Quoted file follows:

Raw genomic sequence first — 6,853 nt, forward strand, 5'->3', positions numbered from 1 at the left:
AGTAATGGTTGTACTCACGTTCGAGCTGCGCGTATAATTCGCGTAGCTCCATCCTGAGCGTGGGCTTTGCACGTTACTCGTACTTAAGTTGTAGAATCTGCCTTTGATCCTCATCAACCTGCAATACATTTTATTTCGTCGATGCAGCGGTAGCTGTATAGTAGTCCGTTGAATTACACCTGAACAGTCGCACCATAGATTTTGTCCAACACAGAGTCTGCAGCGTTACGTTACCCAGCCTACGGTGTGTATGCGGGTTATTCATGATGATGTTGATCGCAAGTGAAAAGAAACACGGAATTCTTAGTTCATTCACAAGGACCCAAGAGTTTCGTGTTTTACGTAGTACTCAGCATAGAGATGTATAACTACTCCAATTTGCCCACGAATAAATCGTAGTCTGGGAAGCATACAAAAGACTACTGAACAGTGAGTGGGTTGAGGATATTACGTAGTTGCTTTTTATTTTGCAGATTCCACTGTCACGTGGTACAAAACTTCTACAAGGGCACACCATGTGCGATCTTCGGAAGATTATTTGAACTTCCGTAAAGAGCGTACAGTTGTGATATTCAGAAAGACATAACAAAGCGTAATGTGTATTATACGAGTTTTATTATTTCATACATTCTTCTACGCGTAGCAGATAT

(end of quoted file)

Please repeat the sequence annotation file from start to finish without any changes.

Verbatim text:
Raw genomic sequence first — 6,853 nt, forward strand, 5'->3', positions numbered from 1 at the left:
AGTAATGGTTGTACTCACGTTCGAGCTGCGCGTATAATTCGCGTAGCTCCATCCTGAGCGTGGGCTTTGCACGTTACTCGTACTTAAGTTGTAGAATCTGCCTTTGATCCTCATCAACCTGCAATACATTTTATTTCGTCGATGCAGCGGTAGCTGTATAGTAGTCCGTTGAATTACACCTGAACAGTCGCACCATAGATTTTGTCCAACACAGAGTCTGCAGCGTTACGTTACCCAGCCTACGGTGTGTATGCGGGTTATTCATGATGATGTTGATCGCAAGTGAAAAGAAACACGGAATTCTTAGTTCATTCACAAGGACCCAAGAGTTTCGTGTTTTACGTAGTACTCAGCATAGAGATGTATAACTACTCCAATTTGCCCACGAATAAATCGTAGTCTGGGAAGCATACAAAAGACTACTGAACAGTGAGTGGGTTGAGGATATTACGTAGTTGCTTTTTATTTTGCAGATTCCACTGTCACGTGGTACAAAACTTCTACAAGGGCACACCATGTGCGATCTTCGGAAGATTATTTGAACTTCCGTAAAGAGCGTACAGTTGTGATATTCAGAAAGACATAACAAAGCGTAATGTGTATTATACGAGTTTTATTATTTCATACATTCTTCTACGCGTAGCAGATAT